Saudi Arabia to build 1,000 new dams, says minister

The new projects will take the total number of dams in the country to 1,564

  
Image used for illustrative purpose. Workers walk outside a desalination plant, 35 km south of Riyadh, May 4, 2011.

Image used for illustrative purpose. Workers walk outside a desalination plant, 35 km south of Riyadh, May 4, 2011.

REUTERS/Fahad Shadeed

CAIRO Minister of Environment, Water and Agriculture Eng. Abdul Rahman Al-Fadli revealed that Saudi Arabia has started carrying out feasibility studies for building 1,000 new dams in different regions of the Kingdom. The new projects will take the total number of dams in the country to 1,564.

In a speech, delivered on his behalf by Dr. Abdul Aziz Al-Shaibani, deputy minister for water, during the launch of the Arabic version of the World Water Development Report on the sidelines of the Cairo Water Week on Tuesday, Al-Fadli said that the new dams will increase the total storage capacity of dams to more than 2.6 billion cubic meters.

“This will serve various purposes such as feeding water-bearing layers and irrigation operations, preventing floods, and filling part of the need for urban use. Around 46 water purification plants are being built on a number of dams with a production capacity of 740,000 cubic meters per day and these are meant to use for drinking water supplies in a number of regions of the Kingdom,” he said.

The minister stressed the need for countries with arid environments to exert more efforts to confront water challenges.

“The World Water Development Report emphasized the value and importance of water, especially for countries with arid environments that suffer from water scarcity and water deficit. The most prominent feature of the report is its comprehensiveness in terms of geographical coverage as it deals with vital issues related to the water sector in general and the most important challenges facing the sector in particular,” he said.

Al-Fadli said the report contained all concerns and shortcomings in the water sector, especially in areas suffering from scarcity of water resources, as it is the case with most Arab countries that are located within the arid regions of the world.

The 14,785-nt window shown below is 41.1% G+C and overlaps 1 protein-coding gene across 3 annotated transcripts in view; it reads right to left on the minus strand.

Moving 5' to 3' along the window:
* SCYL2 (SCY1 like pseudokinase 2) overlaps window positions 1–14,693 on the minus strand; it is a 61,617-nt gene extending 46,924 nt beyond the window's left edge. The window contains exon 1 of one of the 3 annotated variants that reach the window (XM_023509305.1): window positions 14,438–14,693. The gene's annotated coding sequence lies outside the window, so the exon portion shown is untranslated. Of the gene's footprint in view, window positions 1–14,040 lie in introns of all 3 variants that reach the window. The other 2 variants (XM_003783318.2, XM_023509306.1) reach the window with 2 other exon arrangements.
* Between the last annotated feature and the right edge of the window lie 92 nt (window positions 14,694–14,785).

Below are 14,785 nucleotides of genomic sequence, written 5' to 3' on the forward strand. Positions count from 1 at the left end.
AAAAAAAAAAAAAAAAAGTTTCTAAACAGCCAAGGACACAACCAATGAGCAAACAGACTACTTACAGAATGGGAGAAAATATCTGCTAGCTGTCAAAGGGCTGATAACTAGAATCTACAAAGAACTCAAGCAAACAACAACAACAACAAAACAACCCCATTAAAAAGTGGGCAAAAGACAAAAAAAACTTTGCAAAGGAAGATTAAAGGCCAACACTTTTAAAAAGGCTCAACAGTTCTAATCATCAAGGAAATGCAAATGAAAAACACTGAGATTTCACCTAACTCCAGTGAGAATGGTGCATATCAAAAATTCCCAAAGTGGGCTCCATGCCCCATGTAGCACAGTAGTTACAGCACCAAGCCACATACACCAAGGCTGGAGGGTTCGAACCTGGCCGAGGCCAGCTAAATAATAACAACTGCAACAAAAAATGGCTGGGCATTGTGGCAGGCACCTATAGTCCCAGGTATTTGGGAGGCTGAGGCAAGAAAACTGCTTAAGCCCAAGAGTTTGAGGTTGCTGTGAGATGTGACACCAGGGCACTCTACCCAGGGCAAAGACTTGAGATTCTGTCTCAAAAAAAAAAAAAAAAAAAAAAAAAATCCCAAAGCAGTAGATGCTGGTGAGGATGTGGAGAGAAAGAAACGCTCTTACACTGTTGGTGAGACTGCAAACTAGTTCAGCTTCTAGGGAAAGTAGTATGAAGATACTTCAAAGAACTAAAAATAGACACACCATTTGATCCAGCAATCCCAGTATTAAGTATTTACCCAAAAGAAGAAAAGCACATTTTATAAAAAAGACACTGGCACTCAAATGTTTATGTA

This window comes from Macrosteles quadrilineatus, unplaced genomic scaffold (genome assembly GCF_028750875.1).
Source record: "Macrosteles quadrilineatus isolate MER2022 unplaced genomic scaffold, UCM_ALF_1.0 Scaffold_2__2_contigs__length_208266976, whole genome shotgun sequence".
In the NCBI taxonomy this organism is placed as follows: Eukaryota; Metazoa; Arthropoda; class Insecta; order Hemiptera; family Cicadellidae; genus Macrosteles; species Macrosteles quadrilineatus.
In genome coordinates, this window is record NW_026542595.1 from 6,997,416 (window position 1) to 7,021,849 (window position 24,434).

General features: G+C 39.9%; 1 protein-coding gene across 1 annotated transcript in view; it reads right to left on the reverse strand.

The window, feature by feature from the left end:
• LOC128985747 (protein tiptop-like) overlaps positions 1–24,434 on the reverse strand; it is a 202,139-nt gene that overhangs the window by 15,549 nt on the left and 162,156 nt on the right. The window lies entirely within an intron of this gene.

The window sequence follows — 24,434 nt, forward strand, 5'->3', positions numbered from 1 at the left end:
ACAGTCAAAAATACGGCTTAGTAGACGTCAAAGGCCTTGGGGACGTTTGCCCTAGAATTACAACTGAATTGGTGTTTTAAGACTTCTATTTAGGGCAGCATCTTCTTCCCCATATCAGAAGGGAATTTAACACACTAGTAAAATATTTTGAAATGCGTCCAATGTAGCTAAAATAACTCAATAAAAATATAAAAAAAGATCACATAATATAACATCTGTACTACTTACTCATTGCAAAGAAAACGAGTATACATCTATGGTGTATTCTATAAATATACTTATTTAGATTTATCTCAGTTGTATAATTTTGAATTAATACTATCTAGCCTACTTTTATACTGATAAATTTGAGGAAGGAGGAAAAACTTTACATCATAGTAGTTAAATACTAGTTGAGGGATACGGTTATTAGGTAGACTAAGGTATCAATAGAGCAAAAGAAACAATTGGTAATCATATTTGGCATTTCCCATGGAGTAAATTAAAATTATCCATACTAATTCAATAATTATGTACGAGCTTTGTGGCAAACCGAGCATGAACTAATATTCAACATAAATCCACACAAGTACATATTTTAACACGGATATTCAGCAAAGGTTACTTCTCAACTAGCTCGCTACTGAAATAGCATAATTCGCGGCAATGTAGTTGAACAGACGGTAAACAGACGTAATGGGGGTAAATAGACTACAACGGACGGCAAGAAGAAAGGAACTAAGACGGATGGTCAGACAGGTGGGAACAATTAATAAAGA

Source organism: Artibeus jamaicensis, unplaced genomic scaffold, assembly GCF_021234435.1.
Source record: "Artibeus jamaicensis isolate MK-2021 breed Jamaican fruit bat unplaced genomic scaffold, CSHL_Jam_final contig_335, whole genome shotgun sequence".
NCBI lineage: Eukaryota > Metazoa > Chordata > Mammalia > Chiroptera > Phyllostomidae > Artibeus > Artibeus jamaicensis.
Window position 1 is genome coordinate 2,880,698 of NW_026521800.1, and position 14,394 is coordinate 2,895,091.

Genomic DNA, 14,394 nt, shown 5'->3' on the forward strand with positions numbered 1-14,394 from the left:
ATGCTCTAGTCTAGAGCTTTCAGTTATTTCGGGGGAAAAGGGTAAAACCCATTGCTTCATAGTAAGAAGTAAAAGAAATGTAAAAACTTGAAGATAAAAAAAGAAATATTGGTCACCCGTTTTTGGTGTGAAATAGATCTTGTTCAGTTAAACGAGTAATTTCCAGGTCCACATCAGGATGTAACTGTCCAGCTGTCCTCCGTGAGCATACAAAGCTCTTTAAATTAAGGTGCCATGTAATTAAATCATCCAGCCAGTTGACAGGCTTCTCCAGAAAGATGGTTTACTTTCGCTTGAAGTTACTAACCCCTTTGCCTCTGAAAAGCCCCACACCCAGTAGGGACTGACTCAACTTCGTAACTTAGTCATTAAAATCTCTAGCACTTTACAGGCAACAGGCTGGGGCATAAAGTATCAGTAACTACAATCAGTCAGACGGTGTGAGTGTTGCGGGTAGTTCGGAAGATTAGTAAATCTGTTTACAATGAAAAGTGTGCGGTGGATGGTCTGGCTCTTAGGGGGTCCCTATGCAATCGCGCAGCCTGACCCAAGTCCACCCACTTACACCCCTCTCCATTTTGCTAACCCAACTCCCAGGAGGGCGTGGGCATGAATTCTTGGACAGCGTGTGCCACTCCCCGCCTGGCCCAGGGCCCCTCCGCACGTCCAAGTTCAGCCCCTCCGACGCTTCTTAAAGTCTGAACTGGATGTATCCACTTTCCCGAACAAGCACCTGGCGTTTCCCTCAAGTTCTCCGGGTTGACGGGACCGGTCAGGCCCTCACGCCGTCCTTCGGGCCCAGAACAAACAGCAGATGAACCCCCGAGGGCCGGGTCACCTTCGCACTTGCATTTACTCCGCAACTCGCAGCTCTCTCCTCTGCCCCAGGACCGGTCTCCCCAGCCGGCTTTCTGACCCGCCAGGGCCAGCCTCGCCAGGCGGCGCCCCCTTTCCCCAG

“Hence it is required more efforts to confront water challenges from the necessary studies, valuing the sector, rehabilitating the infrastructure, employing available opportunities, and exploiting energy and industry, which makes it possible to overcome these challenges,” he said.

The minister noted that the Kingdom is one of the driest and scarce regions of water resources in the world, lacking permanent flowing rivers, and most of the used water comes from non-renewable groundwater (fossil water).

“The water sector has received unlimited attention and support from the wise leadership, which approved the necessary strategies and plans for the sustainability of water resources, by implementing giant water projects such as wellfields, desalination plants, dams, strategic storage facilities, and transmission and distribution lines," the minister said.

Al-Fadli said the ministry seeks to excel in developing and implementing comprehensive policies, effective strategies, and upgrading services through the participation of the private sector and relevant authorities to achieve prosperity and sustainability in the environment, water and agriculture.

“The Kingdom is interested in discussing the issues and challenges of the water sector at the international and Arab levels, as well as the most important success stories and best practices implemented by countries to overcome the challenges facing the water supply chain. The Kingdom is also keen on adopting the establishment of the G20 Water Platform to highlight the most important of these successes and practices,” he said.

The minister also noted that the Kingdom’s interest was evident in its proposal at the level of the Arab world, when the Arab Ministerial Council for Water convened, to establish the Arab Center for Water Economics, which is still under the phase of discussion.

 

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